The key instruction given to the jury concerning the only defense put forward read as follows: "There exists no intent to steal when a person intends only to take money from another which he reasonably and in good faith believes is rightfully his own. Such money need not be the identical currency or coins which such defendant so claims, but may not exceed the amount so claimed." (Our italics.)

The following instructions on the same subject, offered by the defense, were refused:

"When a party in good faith seeks the recaption of money lost by him at an illegal game, the intent to steal is lacking, for the law recognizes no title or right to possession in the winner."

"There exists no intent to steal or commit a felony when the owner in good faith intends to take his own property from the possession of another, even though the taking is under such circumstances as would constitute burglary if the possessor were the legal owner thereof."

"Where in defending a charge of burglary by showing that the intention was a recapture of money lost at an illegal game, it is not incumbent upon the defendant to prove that the money reclaimed was the identical money won from him, the accused must intend in good faith to retake his own property, and the question of intent is one for the jury."

Contentions

On appeal Littleton, represented by new counsel appointed by us, contends that: 1. he and his codefendants were represented by the same, [25 Cal. App. 3d 101] privately retained, attorney; there was a conflict of interest between him and his codefendants and in the absence of advice of his right to separate representation, he did not waive that right; 2. the prosecutor committed misconduct in asking for and obtaining answers concerning the codefendants' failure to assert their defense before they testified thereto; and 3. that the jury was inadequately instructed on intent.

Discussion

We agree with all three contentions.

The Attorney General claims that any conflict of interest between Littleton and the codefendants was speculative. We disagree. [1a] Littleton throughout the trial was in an entirely different position than his two codefendants. He could only be held liable as a principal on the theory that he aided and abetted the burglary. While he undoubtedly aided his codefendants, there was certainly a substantial question of fact whether he abetted, a term which includes knowledge of the wrongful purpose of his codefendants. (People v. Dole, 122 Cal. 486, 492 [55 P. 581].)

[2] It is established and conceded that a good faith attempt to recapture money lost on an illegal wager is not theft. (People v. Rosen, 11 Cal. 2d 147, 151-152 [78 P.2d 727, 116 A.L.R. 991].) [1b] Littleton's good faith that was in issue was not a vicarious affair which depended on the good faith of his codefendants. (People v. Smith, 204 Cal. App. 2d 797, 801-802 [23 Cal. Rptr. 5].) fn. 1 It was quite possible that while Hansen [25 Cal. App. 3d 102] and Greterman did indeed have discussions about bets in Littleton's presence which were either deliberate lies or drunken fantasies, Littleton believed them to be true. The defense, however, never zeroed in on that aspect of Littleton's case. Indeed, it would have been extremely awkward for the same attorney to put forward the discussions between Hansen and Greterman as expressive of the truth and to claim, at the same time on behalf of Littleton, that it did not really matter whether his other two clients were being truthful. Throughout the trial Littleton was pretty much the forgotten man. He was not called to testify. His presence during the planning stage at Raffles found its way into the record almost by accident. No instruction distinguishing his case from that of the codefendants was requested or given and, as we shall see, his interests were ignored in connection with the prosecution's claimed misconduct.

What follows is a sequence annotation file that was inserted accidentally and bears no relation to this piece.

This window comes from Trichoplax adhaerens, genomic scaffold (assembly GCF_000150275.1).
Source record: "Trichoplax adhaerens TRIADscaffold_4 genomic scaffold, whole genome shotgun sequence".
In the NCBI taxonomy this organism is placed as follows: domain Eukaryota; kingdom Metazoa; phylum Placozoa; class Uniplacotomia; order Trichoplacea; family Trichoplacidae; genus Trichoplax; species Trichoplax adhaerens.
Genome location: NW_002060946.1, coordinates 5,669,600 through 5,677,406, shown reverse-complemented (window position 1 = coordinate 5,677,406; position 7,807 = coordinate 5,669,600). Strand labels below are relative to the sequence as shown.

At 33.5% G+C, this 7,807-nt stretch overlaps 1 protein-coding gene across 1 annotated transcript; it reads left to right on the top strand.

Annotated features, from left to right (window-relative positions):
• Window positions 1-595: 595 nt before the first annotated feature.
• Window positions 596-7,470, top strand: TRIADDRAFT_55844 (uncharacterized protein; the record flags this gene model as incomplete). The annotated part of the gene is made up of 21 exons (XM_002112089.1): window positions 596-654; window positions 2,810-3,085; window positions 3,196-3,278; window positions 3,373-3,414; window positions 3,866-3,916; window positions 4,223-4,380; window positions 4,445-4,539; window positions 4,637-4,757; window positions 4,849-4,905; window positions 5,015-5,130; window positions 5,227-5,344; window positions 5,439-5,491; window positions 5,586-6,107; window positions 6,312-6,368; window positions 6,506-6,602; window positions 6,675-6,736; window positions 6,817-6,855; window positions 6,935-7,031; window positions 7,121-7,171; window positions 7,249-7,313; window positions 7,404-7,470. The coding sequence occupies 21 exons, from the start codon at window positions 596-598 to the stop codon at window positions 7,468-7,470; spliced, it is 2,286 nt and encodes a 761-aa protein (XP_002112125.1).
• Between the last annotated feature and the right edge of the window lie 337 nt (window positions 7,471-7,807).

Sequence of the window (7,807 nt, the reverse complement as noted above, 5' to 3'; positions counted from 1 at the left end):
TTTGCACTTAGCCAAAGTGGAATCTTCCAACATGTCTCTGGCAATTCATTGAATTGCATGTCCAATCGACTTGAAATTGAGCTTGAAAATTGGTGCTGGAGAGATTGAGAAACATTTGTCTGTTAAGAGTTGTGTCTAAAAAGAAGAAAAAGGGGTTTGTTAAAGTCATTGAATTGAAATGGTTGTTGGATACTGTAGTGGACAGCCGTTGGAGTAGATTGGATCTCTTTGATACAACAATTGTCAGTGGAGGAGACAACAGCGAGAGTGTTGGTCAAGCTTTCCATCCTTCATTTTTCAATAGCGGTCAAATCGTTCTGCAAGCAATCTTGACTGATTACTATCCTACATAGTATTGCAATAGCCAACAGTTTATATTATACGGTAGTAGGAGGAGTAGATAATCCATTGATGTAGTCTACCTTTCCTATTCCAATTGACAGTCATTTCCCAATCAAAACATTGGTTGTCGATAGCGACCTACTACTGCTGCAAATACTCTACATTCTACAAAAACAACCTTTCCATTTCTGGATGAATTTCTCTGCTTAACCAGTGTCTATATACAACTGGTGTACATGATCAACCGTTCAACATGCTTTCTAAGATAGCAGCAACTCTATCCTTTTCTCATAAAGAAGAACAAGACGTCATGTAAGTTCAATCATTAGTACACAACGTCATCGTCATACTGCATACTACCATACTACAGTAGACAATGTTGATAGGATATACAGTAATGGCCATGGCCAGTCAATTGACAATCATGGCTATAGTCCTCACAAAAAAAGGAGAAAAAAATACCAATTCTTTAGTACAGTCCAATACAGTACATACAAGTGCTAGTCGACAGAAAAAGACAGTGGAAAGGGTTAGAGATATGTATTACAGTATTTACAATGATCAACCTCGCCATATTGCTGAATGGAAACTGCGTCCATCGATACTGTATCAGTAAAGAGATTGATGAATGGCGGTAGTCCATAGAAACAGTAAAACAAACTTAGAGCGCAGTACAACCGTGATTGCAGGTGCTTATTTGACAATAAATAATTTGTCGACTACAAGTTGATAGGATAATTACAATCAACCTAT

We need not decide whether the trial court's failure to advise Littleton of his right to separate representation is harmless error on the somewhat cynical theory that in view of the fairly sophisticated, though not speculative, nature of the conflict, none would have been asserted. At least one other error demands a reversal all by itself.

[3] We have already quoted the instruction on good faith recapture of money believed to be the codefendants'. Together with that instruction the court gave the customary instructions on aiding and abetting. fn. 2 The two instructions quoted in footnote 2, were the only ones peculiarly applicable to Littleton. While each contains the word "knowingly," neither stresses nor even hints at the law to the effect that Littleton was not answerable for his codefendants' knowledge, but only for his own. It is clear that by the time the instructions were given any conflict of interest which, as far as the court was concerned, may have been dormant at the outset of the trial, had become all too apparent. Although ordinarily it might have been the duty of Littleton's attorney to request instructions divorcing his client from the codefendants on the issue of knowledge, under the circumstances [25 Cal. App. 3d 103] of this case he could hardly be expected to do so and the least that the court should have done, on its own motion, was to instruct the jury on Littleton's position. fn. 3

We believe that the instruction that was given with respect to the defense sanctioned by People v. Rosen, 11 Cal. 2d 147 [78 P.2d 727, 116 A.L.R. 991] put too heavy a burden on the defense. It speaks of a belief, held "reasonably and in good faith" that the alleged thief's money was his own. There is nothing in Rosen which justifies the imposition of a requirement that the good faith must be reasonable. Thus even if it could be argued that Littleton received whatever benefit the instruction extended to his codefendants -- which we doubt -- he did not receive the full measure which the law allows.